But it’s not just the introduction of more flexible handsets that will challenge what has now become the “traditional” design of the smartphone. For example Korean firm Pantech has said that it will introduce a portfolio of Android handsets equipped with ‘touchless’ hand gesture recognition technology.

The first device to feature the innovation, the Vega, was launched in South Korea in November 2011. According to Pantech it enables users to answer incoming calls, activate the MP3 player, play games, and perform other tasks using simple hand gestures, recognised by the phone without the user having to touch the screen.

Microsoft, meanwhile, is looking to extend the capabilities of touchscreen technology, with the OmniTouch project one of its most notable programmes. OmniTouch is the name being given to a technology that turns any surface in the user’s environment into a touch interface. It is a wearable system that enables graphical, interactive, multitouch input onto a range of everyday surfaces.

“We wanted to capitalise on the tremendous surface area the real world provides,” explains Hrvoje Benko, of Microsoft’s natural interaction research group. “The surface area of one hand alone exceeds that of typical smart phones. Tables are an order of magnitude larger than a tablet computer. If we could appropriate these ad hoc surfaces in an on-demand way, we could deliver all of the benefits of mobility while expanding the user’s interactive capability.”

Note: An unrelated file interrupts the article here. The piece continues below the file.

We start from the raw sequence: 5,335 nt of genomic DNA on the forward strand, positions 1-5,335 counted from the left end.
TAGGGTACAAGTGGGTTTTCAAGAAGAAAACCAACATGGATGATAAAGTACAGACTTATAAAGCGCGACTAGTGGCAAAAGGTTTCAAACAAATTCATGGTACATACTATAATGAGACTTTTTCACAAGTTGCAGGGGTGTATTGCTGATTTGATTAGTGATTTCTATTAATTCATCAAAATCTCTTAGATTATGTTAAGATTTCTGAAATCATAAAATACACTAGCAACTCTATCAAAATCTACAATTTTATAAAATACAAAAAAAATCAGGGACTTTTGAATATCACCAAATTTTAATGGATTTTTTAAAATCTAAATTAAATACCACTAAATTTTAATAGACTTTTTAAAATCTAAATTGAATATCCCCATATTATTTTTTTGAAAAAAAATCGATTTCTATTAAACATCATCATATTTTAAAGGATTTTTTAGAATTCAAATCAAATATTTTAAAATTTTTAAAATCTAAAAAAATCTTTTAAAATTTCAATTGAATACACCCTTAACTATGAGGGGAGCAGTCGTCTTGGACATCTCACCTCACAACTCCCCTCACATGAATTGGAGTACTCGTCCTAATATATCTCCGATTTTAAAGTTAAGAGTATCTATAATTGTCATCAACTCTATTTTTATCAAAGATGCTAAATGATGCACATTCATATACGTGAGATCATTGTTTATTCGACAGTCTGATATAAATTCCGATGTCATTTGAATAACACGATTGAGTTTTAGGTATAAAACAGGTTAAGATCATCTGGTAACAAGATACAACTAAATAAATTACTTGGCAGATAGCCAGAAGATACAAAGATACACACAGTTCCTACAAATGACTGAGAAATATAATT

The prototype OmniTouch device is built to be wearable, and combines a laser-based pico-projector with a depth-sensing camera. “This custom camera works on a similar principle to Kinect [the Microsoft xBox motion-based gaming interface], but it is modified to work at short range,” explains Benko.

One technology that could revolutionise services brought to mobiles, but is today just in its infancy, is augmented reality. AR is set to become much more pervasive as researchers are experimenting with new use cases for the technology. But Gus Desbarats suggests that there might be a barrier to uptake in the form of user inertia. Consumers might simply find the idea of a virtual overlay on the real world too “weird”.

Because of that, he says, AR is: “more likely to be used for professional services applications, in the short term; for emergency services for example. It could allow you to be able to look a building and see who’s there, or look at a person and detect their body temperature,” he says. “So many devices and monitors are going to be connected, we’re just going to be swamped with information.”